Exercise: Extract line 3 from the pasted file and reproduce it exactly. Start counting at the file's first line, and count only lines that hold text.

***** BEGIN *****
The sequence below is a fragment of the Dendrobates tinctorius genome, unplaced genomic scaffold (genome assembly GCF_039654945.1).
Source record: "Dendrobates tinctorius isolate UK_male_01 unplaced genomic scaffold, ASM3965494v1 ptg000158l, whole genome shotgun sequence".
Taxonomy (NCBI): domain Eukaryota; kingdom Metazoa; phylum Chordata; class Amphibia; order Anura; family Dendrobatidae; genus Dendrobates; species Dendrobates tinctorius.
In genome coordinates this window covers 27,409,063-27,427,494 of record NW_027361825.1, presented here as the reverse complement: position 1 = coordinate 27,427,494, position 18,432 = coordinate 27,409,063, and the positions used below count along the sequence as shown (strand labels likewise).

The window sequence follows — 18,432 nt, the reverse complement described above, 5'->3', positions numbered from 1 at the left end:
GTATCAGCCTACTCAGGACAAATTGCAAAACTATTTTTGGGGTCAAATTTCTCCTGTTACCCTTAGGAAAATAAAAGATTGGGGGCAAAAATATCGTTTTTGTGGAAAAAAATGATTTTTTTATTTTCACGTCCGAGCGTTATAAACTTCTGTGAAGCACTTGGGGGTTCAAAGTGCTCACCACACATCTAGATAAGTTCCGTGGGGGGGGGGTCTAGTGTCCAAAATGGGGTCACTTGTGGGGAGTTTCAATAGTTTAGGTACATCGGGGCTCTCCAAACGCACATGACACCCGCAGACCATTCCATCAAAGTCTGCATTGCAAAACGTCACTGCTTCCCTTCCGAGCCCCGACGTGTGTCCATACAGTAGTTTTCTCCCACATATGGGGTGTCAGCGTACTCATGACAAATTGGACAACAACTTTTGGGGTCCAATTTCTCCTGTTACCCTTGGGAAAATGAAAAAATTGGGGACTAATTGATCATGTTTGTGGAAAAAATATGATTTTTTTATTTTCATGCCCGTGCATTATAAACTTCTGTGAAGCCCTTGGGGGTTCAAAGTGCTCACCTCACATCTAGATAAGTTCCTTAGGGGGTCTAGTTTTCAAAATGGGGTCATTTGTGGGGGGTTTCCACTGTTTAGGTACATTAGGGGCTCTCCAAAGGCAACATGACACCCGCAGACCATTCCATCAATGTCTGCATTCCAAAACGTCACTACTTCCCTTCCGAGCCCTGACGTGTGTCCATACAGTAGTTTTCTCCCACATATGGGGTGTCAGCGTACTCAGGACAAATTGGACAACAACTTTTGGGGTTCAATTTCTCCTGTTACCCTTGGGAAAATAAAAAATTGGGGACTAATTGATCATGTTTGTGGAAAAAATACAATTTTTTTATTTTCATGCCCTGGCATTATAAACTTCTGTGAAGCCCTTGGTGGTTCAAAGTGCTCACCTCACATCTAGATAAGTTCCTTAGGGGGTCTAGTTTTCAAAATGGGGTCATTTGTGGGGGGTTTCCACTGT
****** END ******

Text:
Taxonomy (NCBI): domain Eukaryota; kingdom Metazoa; phylum Chordata; class Amphibia; order Anura; family Dendrobatidae; genus Dendrobates; species Dendrobates tinctorius.